In February 2012, a cohort of 30 students from Brandeis International Business School boarded a plane in Boston for a six-hour flight spanning a world of political and economic differences. As they touched down at Jose Marti International Airport in Havana, Cuba, for a week of “business education diplomacy,” the students embarked on an effort to forge ties through the school’s global business relationships. The students we brought were participants in the Hassenfeld Overseas Fellows program on a mission to better understand the changing economic tides in Cuba by demystifying the vestiges of the Cold War and engaging with their Cuban peers.
While in Cuba, we exchanged ideas with faculty members of the University of Havana economics department and took a front-row seat to observe an economy on the brink of a new era of openness. We also met with Cuban MBA candidates and heard from them about their hopes for the day when such interactions would no longer be unusual.
Much has changed in the past three years, and today the seeds of Cuba’s economic change are beginning to sprout as the thaw in U.S.-Cuba relations begins. For academic institutions in the U.S., particularly business schools willing to make the first move, the opportunity exists to have a profound impact on the next stage of U.S.-Cuba economic relations.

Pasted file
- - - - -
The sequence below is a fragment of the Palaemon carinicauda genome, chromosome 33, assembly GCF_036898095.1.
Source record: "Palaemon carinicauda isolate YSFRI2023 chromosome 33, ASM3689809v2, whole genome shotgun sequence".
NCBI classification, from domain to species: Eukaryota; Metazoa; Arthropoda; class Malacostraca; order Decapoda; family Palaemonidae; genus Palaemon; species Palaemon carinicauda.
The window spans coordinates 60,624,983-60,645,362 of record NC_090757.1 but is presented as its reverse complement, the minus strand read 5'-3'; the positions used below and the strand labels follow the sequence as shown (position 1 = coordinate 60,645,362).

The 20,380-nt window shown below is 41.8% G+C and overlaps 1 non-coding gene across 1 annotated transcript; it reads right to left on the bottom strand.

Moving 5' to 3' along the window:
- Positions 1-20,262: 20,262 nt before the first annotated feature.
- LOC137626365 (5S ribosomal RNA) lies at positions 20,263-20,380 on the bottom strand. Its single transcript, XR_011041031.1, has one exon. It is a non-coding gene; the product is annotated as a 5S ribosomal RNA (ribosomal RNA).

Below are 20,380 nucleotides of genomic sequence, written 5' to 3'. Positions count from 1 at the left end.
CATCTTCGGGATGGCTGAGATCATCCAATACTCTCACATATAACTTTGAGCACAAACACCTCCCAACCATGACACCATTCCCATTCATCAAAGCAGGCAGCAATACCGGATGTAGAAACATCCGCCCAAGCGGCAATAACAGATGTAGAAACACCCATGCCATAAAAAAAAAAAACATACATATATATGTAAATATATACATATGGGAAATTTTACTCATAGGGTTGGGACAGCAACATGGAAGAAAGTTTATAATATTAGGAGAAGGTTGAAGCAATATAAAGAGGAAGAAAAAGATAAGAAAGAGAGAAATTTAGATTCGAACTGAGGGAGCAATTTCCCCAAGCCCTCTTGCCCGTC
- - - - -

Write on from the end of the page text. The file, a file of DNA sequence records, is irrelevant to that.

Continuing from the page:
This is more than just an opportunity—it is a strategic imperative for business schools to make this move. Opening Cuba’s borders to trade and investment is the best way to ensure Cuba prospers. Engaging with the U.S. will also guarantee that Cuba is not destabilized by outside geopolitical powers eager to gain a toehold on the island.
"We must continue to encourage the government to open its political system further and to display the highest standards of respect for human rights."
Recent developments in Cuba show promise, and we must continue to encourage the government to open its political system further and to display the highest standards of respect for human rights. Meanwhile, we simply cannot afford to miss the opportunity to engage economically and commercially. The price of inaction is too great. Taking the following actions will allow the business school community to do its part to usher in a new age of economic engagement between the United States and Cuba—and is a valuable framework that can be applied beyond Cuba to any country across the world that has had limited or no engagement with U.S. business schools.
- Promote Skills Development with Cuban Entrepreneurs. As Cuba’s economy continues to grow, faculty and students of U.S. business schools should engage in dynamic business education diplomacy missions to Cuba. They will bring the expertise of the U.S. innovation economy to Cuban entrepreneurs and owners of small- and medium-sized businesses. These leaders are the future of the Cuban economy and stand to benefit greatly from the skills training that could be built into business education diplomacy missions through seminars, workshops, and networking.